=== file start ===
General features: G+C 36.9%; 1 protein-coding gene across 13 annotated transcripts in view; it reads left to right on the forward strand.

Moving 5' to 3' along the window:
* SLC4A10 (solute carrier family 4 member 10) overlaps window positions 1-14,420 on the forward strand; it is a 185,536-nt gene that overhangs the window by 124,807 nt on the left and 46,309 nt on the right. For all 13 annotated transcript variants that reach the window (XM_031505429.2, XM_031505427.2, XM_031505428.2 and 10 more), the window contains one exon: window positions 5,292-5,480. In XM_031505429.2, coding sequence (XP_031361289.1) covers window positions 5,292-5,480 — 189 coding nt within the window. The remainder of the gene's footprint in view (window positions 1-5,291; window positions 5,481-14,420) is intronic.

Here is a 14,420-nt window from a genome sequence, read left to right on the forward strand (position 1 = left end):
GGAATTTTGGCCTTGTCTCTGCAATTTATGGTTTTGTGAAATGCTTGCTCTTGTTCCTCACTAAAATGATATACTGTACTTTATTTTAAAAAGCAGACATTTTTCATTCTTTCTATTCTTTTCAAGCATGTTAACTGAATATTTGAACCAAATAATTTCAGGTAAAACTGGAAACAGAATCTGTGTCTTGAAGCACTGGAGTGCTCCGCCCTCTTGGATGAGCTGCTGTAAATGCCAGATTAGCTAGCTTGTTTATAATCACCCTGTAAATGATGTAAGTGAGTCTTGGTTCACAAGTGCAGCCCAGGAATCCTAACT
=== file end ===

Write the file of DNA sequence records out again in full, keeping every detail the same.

General features: G+C 36.9%; 1 protein-coding gene across 13 annotated transcripts in view; it reads left to right on the forward strand.

Moving 5' to 3' along the window:
* SLC4A10 (solute carrier family 4 member 10) overlaps window positions 1-14,420 on the forward strand; it is a 185,536-nt gene that overhangs the window by 124,807 nt on the left and 46,309 nt on the right. For all 13 annotated transcript variants that reach the window (XM_031505429.2, XM_031505427.2, XM_031505428.2 and 10 more), the window contains one exon: window positions 5,292-5,480. In XM_031505429.2, coding sequence (XP_031361289.1) covers window positions 5,292-5,480 — 189 coding nt within the window. The remainder of the gene's footprint in view (window positions 1-5,291; window positions 5,481-14,420) is intronic.

Here is a 14,420-nt window from a genome sequence, read left to right on the forward strand (position 1 = left end):
GGAATTTTGGCCTTGTCTCTGCAATTTATGGTTTTGTGAAATGCTTGCTCTTGTTCCTCACTAAAATGATATACTGTACTTTATTTTAAAAAGCAGACATTTTTCATTCTTTCTATTCTTTTCAAGCATGTTAACTGAATATTTGAACCAAATAATTTCAGGTAAAACTGGAAACAGAATCTGTGTCTTGAAGCACTGGAGTGCTCCGCCCTCTTGGATGAGCTGCTGTAAATGCCAGATTAGCTAGCTTGTTTATAATCACCCTGTAAATGATGTAAGTGAGTCTTGGTTCACAAGTGCAGCCCAGGAATCCTAACT